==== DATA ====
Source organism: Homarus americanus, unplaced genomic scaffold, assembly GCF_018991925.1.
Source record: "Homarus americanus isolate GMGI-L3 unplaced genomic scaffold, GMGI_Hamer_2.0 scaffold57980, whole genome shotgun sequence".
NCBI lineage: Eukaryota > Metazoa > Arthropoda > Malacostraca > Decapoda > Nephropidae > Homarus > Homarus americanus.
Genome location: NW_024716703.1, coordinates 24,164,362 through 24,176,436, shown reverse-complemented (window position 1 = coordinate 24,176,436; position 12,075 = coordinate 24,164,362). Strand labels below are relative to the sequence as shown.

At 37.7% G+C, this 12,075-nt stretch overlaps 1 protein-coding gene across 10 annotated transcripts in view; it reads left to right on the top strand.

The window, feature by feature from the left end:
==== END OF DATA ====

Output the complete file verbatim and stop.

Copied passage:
Source organism: Homarus americanus, unplaced genomic scaffold, assembly GCF_018991925.1.
Source record: "Homarus americanus isolate GMGI-L3 unplaced genomic scaffold, GMGI_Hamer_2.0 scaffold57980, whole genome shotgun sequence".
NCBI lineage: Eukaryota > Metazoa > Arthropoda > Malacostraca > Decapoda > Nephropidae > Homarus > Homarus americanus.
Genome location: NW_024716703.1, coordinates 24,164,362 through 24,176,436, shown reverse-complemented (window position 1 = coordinate 24,176,436; position 12,075 = coordinate 24,164,362). Strand labels below are relative to the sequence as shown.

At 37.7% G+C, this 12,075-nt stretch overlaps 1 protein-coding gene across 10 annotated transcripts in view; it reads left to right on the top strand.

The window, feature by feature from the left end: